A new study finds that incumbent parties lose votes after their citizens get online
THE EARLY days of the internet were full of predictions about access to information unleashing a wave of democratisation. More recently, views on the internet’s impact have soured, as states use it to spy on dissidents and influence foreign elections.
Opinions on this topic are abundant, but hard data are scarce. No one knows whether the Arab spring could have occurred without the internet, or whether Russia’s online efforts to boost President Donald Trump’s campaign had any effect. Nonetheless, scholars can sometimes find natural experiments to substitute for such counter-factual scenarios. A recently revised study by the economists Sergei Guriev, Nikita Melnikov and Ekaterina Zhuravskaya, which is now undergoing peer review, uses the growth of mobile broadband to reveal a link between internet access and scepticism of government.
Most of the 4.1bn people now online got connected after 2010. To measure how new users’ views changed as a result, the authors combined two datasets. First, for each year in 2007-18, they estimated the share of people in each of 2,232 regions (such as states or provinces), spread across 116 countries, that could access at least 3G-level mobile internet. Then they used surveys by Gallup, a pollster, to measure how faith in government, courts and elections changed during this period in each area.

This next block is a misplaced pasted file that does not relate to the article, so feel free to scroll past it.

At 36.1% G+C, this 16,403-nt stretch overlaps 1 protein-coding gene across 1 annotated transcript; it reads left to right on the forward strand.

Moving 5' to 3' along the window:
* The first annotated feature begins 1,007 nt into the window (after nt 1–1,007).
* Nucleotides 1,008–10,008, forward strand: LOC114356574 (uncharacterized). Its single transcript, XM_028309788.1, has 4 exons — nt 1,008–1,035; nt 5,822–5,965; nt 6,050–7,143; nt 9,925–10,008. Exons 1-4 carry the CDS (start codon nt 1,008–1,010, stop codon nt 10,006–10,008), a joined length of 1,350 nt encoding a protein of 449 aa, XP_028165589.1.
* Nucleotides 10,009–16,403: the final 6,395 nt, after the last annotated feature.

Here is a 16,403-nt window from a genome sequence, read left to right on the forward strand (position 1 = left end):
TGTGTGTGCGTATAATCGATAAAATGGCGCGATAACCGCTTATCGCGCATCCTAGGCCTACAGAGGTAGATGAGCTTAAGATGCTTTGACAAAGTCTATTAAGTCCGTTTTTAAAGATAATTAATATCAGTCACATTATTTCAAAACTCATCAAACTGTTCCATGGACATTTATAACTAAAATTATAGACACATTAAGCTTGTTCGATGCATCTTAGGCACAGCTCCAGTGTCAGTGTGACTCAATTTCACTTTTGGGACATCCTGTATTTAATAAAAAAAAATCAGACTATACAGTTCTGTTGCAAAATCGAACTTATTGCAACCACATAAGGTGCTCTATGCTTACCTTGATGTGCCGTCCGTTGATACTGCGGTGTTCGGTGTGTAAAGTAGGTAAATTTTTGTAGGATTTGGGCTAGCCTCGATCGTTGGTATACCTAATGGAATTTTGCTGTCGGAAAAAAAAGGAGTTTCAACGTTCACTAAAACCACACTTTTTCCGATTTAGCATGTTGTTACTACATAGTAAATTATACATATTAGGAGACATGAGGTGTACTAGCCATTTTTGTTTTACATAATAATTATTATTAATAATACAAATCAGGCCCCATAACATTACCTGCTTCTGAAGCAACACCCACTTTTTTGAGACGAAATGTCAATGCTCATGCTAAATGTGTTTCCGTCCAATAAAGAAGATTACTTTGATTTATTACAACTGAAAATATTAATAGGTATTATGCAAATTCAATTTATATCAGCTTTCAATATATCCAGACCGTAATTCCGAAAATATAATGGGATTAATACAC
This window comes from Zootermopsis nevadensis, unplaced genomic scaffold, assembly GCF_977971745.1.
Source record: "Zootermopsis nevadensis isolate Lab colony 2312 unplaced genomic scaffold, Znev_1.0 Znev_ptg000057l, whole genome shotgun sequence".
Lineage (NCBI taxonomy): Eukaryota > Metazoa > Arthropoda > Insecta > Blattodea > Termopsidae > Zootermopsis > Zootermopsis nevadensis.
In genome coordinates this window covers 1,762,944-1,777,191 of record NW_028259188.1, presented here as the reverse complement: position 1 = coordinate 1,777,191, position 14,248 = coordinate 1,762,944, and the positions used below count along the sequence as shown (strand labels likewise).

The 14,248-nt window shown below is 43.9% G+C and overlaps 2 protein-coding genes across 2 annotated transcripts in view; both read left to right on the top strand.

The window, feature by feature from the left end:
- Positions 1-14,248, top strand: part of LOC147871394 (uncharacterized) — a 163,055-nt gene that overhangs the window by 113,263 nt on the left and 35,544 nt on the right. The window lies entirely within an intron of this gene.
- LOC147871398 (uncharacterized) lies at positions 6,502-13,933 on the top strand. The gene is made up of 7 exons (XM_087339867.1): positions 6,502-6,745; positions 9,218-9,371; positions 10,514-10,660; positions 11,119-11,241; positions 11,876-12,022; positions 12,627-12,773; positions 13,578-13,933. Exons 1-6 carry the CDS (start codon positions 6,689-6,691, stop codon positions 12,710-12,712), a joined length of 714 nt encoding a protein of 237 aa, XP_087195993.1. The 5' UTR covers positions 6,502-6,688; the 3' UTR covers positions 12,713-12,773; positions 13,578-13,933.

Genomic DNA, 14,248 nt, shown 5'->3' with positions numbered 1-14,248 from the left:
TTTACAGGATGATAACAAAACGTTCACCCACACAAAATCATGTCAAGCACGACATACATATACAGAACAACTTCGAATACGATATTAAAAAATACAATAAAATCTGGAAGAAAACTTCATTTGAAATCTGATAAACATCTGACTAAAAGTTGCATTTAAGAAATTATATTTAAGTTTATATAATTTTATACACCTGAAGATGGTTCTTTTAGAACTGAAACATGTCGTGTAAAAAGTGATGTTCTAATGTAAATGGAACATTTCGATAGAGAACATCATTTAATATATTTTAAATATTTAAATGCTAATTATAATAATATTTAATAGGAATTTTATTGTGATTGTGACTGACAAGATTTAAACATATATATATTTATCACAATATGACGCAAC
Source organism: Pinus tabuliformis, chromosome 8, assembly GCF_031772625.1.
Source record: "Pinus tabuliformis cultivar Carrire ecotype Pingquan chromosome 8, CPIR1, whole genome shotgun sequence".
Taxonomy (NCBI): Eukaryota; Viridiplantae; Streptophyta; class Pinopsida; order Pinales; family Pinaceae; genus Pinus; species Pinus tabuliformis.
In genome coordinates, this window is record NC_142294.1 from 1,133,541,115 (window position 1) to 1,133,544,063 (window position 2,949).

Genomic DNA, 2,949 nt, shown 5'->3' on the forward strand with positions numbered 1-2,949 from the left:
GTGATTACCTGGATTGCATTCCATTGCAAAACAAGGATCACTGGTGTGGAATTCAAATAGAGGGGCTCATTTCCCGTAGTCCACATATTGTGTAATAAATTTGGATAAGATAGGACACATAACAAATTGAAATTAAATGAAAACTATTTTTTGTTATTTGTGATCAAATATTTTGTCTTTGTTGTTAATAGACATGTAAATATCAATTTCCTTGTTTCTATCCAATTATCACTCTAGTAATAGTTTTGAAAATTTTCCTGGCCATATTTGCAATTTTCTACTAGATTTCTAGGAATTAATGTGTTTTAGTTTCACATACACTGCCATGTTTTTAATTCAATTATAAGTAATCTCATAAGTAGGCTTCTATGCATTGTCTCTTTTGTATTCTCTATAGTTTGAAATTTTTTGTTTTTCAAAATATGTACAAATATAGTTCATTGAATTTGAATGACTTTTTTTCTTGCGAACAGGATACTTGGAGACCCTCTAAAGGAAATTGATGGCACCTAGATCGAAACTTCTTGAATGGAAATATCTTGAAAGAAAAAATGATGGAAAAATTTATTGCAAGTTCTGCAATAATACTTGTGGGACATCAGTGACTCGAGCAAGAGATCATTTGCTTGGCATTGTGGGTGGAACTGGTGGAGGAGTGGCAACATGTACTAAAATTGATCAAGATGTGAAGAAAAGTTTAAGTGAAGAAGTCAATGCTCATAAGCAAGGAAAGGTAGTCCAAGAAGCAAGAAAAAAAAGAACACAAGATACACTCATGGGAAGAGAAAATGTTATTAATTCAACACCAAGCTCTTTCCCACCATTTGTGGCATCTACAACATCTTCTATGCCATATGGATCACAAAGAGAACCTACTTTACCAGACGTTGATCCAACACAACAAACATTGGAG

In general, people’s confidence in their leaders declined after getting 3G. However, the size of this effect varied. It was smaller in countries that allow a free press than in ones where traditional media are muzzled, and bigger in countries with unlimited web browsing than in ones that censor the internet. This implies that people are most likely to turn against their governments when they are exposed to online criticism that is not present offline. The decline was also larger in rural areas than in cities.
A similar pattern emerged at the ballot box. Among 102 elections in 33 European countries, incumbent parties’ vote-share fell by an average of 4.7 percentage points once 3G arrived. The biggest beneficiaries were parties classified as populist—though this may simply have been because they happened to be in opposition when voters turned against parties in power, rather than because of their ideology.
A central (and disconcerting) implication is that governments that censor offline media could maintain public trust better if they restricted the internet too. But effective digital censorship requires technical expertise that many regimes lack. In Belarus, where the government tries to control media both online and off, an opposition news channel on Telegram, an encrypted mobile app, has 2m subscribers—one-fifth of the country’s population.